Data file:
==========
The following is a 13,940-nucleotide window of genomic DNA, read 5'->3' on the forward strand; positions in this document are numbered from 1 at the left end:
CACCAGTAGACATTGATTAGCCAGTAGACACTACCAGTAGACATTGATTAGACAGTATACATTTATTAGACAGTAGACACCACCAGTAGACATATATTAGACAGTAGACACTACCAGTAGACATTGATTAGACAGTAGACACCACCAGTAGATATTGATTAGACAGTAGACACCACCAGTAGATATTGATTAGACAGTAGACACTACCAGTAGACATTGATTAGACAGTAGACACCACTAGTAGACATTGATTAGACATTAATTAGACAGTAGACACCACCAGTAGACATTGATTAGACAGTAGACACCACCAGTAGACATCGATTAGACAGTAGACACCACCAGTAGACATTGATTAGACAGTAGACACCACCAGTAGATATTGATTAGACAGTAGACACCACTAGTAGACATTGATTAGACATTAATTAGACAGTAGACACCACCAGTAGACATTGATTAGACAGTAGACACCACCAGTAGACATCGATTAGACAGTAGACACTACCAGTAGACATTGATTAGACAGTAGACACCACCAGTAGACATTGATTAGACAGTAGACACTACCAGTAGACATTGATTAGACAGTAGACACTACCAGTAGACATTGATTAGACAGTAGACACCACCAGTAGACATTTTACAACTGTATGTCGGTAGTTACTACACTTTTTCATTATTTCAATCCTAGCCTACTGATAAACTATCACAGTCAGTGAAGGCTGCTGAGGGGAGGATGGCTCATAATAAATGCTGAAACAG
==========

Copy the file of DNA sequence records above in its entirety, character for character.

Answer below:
The following is a 13,940-nucleotide window of genomic DNA, read 5'->3' on the forward strand; positions in this document are numbered from 1 at the left end:
CACCAGTAGACATTGATTAGCCAGTAGACACTACCAGTAGACATTGATTAGACAGTATACATTTATTAGACAGTAGACACCACCAGTAGACATATATTAGACAGTAGACACTACCAGTAGACATTGATTAGACAGTAGACACCACCAGTAGATATTGATTAGACAGTAGACACCACCAGTAGATATTGATTAGACAGTAGACACTACCAGTAGACATTGATTAGACAGTAGACACCACTAGTAGACATTGATTAGACATTAATTAGACAGTAGACACCACCAGTAGACATTGATTAGACAGTAGACACCACCAGTAGACATCGATTAGACAGTAGACACCACCAGTAGACATTGATTAGACAGTAGACACCACCAGTAGATATTGATTAGACAGTAGACACCACTAGTAGACATTGATTAGACATTAATTAGACAGTAGACACCACCAGTAGACATTGATTAGACAGTAGACACCACCAGTAGACATCGATTAGACAGTAGACACTACCAGTAGACATTGATTAGACAGTAGACACCACCAGTAGACATTGATTAGACAGTAGACACTACCAGTAGACATTGATTAGACAGTAGACACTACCAGTAGACATTGATTAGACAGTAGACACCACCAGTAGACATTTTACAACTGTATGTCGGTAGTTACTACACTTTTTCATTATTTCAATCCTAGCCTACTGATAAACTATCACAGTCAGTGAAGGCTGCTGAGGGGAGGATGGCTCATAATAAATGCTGAAACAG